In 1868 he married his first wife, Annie Elizabeth Moore. Their first child was the leading civil servant Mona Wilson. His first wife died after giving birth to their fourth child in 1878. She was a cousin once removed of Arthur William Moore, a proponent of the Manx language.
In 1883 he married his second wife, Georgina Mary Talbot. Their sons included Sir Arnold Talbot Wilson, who became a British colonial administrator in Baghdad and was killed in action in World War II; 2nd Lt. Hugh Stanley Wilson (1885–1915), who died in World War I and is buried in the military cemetery at Hébuterne, Pas de Calais; and the tenor Sir Steuart Wilson. From his notes, Arnold and Steuart published the posthumous James M. Wilson: An Autobiography (London, Sidgwick & Jackson, 1932)
- Works by James Maurice Wilson at Project Gutenberg
- Works by or about James Wilson at Internet Archive
- Neale, Charles Montague (1907). The senior wranglers of the University of Cambridge, from 1748 to 1907. With biographical, & c., notes. Bury St. Edmunds: Groom and Son. p. 41. Retrieved 4 March 2011.
- "extract from James M. Wilson: An Autobiography 1836–1931". isle-of-man.com. Archived from the original on 24 June 2009. Retrieved 4 March 2011.
- "A distinguished early group". isle-of-man.com. Archived from the original on 19 November 2004. Retrieved 4 March 2011.
- One-paragraph biography
- "King William's College Register: entrances in August 1848". Archived from the original on 4 August 2008. Retrieved 4 March 2011.
- "Wilson, James Maurice (1836–1931) Schoolmaster Scientist Antiquary Canon of Worcester". National Register of Archives. Retrieved 4 March 2011.
- Mention of an obituary in 1932 QJ 88 (Quarterly Journal of the Geological Society of the UK), not online
- Marriott, R. A. (1991). "The 8 1⁄4-inch refractor of the Temple Observatory, Rugby". Journal of the British Astronomical Association. 101 (6): 343–350. Bibcode:1991JBAA..101..343M. Retrieved 4 March 2011.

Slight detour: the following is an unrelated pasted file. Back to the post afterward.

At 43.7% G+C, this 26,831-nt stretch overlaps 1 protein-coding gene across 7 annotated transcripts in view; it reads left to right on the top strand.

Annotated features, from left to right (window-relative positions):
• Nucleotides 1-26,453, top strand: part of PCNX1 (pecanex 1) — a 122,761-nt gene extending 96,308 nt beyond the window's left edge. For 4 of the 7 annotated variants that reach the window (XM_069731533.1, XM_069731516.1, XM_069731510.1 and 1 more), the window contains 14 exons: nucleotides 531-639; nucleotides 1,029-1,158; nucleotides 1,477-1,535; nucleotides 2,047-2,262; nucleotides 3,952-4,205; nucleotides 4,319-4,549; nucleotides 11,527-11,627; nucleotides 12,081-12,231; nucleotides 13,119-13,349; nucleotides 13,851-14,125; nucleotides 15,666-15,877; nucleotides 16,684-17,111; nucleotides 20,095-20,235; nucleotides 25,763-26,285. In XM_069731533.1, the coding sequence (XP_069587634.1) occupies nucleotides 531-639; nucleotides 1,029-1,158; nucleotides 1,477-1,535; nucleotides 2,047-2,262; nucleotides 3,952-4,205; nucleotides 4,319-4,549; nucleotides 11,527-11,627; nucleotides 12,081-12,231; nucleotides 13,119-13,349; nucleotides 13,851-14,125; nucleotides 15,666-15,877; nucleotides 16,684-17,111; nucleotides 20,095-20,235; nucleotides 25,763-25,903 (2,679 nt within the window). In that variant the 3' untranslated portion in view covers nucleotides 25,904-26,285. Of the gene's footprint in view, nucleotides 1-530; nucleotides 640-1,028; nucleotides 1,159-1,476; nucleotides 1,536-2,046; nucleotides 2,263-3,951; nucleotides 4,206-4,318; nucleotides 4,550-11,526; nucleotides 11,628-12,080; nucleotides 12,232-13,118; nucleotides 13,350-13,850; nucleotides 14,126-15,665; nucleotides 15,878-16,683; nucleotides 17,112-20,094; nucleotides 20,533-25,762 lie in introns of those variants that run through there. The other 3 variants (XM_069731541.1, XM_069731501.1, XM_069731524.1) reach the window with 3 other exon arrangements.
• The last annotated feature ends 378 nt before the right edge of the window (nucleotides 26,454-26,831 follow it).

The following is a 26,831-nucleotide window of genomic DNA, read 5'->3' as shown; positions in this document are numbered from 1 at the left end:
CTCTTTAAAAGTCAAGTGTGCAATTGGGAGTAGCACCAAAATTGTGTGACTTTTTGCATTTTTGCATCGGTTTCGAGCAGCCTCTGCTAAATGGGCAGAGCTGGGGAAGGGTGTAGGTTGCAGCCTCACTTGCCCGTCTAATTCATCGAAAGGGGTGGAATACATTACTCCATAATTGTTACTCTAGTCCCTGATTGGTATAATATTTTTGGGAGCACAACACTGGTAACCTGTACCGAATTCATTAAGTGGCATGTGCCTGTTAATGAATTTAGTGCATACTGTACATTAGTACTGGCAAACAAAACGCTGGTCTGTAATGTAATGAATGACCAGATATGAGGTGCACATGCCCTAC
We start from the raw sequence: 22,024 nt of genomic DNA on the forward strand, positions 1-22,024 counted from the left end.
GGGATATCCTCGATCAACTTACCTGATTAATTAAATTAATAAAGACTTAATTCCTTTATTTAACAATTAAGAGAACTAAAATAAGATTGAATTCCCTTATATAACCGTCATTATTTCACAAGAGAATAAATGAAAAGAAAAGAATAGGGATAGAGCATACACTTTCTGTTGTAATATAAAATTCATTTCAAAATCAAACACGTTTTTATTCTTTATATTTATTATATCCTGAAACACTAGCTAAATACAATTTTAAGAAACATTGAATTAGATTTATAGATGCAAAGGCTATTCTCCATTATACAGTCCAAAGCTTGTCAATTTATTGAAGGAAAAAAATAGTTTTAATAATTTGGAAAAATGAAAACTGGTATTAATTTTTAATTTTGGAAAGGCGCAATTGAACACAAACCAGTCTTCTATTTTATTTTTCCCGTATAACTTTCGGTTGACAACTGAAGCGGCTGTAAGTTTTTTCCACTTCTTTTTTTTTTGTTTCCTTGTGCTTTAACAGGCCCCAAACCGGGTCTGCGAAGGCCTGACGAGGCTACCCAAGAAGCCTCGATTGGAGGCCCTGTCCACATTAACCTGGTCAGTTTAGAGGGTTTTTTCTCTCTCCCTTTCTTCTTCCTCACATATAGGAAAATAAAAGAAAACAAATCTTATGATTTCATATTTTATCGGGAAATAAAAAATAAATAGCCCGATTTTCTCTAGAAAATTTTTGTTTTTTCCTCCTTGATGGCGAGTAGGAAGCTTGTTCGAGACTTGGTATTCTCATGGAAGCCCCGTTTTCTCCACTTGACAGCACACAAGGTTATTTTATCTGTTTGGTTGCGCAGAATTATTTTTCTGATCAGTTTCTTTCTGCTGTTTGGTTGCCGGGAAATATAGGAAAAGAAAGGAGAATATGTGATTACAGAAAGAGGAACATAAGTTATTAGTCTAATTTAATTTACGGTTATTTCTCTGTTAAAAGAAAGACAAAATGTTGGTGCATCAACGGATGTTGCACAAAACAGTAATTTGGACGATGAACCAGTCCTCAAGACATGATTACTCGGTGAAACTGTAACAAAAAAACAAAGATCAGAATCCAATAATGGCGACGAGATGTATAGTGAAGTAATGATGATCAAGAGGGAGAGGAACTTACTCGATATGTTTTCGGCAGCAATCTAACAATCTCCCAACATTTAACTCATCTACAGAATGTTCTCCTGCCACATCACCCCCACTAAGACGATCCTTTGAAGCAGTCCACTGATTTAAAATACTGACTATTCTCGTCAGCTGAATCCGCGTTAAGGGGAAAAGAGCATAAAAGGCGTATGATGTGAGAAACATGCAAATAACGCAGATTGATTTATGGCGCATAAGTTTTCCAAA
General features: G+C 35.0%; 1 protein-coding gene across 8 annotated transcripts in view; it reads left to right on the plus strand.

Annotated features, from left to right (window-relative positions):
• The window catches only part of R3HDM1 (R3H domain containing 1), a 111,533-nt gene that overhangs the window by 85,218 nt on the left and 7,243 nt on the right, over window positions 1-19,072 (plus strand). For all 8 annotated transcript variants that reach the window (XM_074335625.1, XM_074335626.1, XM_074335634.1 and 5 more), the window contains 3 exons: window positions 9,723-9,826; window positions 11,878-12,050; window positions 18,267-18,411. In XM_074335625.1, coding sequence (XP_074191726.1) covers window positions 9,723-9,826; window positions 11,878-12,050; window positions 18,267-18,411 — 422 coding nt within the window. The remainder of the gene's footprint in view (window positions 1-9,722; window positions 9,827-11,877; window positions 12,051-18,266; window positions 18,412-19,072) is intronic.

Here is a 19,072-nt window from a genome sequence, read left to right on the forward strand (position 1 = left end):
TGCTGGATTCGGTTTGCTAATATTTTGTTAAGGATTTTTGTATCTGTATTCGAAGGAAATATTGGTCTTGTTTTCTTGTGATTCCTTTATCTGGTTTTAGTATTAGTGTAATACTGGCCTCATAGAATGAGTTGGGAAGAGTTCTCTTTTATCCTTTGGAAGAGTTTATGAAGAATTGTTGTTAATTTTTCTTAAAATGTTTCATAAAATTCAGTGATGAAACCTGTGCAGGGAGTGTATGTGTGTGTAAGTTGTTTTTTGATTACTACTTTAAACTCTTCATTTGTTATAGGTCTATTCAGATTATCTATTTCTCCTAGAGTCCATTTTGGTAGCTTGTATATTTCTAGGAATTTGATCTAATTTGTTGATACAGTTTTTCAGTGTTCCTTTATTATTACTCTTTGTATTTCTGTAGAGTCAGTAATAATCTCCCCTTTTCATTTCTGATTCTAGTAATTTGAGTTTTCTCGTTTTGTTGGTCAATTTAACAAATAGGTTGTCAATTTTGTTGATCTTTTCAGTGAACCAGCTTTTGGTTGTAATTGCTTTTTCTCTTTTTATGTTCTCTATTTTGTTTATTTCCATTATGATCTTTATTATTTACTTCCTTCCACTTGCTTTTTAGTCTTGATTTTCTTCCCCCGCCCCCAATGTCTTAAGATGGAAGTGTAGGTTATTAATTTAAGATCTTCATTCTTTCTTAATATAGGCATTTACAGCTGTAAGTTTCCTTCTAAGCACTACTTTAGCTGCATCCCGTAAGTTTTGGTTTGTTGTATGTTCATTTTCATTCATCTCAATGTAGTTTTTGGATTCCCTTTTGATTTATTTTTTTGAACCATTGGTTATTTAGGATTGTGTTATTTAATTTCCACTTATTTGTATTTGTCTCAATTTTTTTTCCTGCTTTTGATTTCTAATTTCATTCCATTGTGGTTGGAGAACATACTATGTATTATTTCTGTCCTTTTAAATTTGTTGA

- "The Mathematical Gazette Index for 1909 to 1919". Archived from the original on 28 August 2008. Retrieved 4 March 2011.
- White, Andrew Dickson. A History of the Warfare of Science with Theology in Christendom. p. 106. Retrieved 4 March 2011.
In two very remarkable lectures given in 1892 at the parish church of Rochdale, Wilson, Archdeacon of Manchester, not only accepted Darwinism as true, but wrought it with great argumentative power into a higher view of Christianity; and what is of great significance, these sermons were published by the same Society for the Promotion of Christian Knowledge which only a few years before had published the most bitter attacks against the Darwinian theory.
- "Obituary:The Ven. Dr. J. M. Wilson". Nature. 127 (3213): 824–825. 30 May 1931. Bibcode:1931Natur.127..824W. doi:10.1038/127824a0. Retrieved 4 March 2011.
- Wilson, J. M. (1868). Elementary Geometry. London: Macmillan & Co. Retrieved 4 March 2011.
- "James Maurice Wilson". National Portrait Gallery. Retrieved 4 March 2011.
- William Brock (8 September 1977). "Founding fathers of science education (5): Formalising science in the school curriculum". New Scientist. 75 (1068): 604–605. Retrieved 13 February 2011.
|Headmaster of Clifton College
Michael George Glazebrook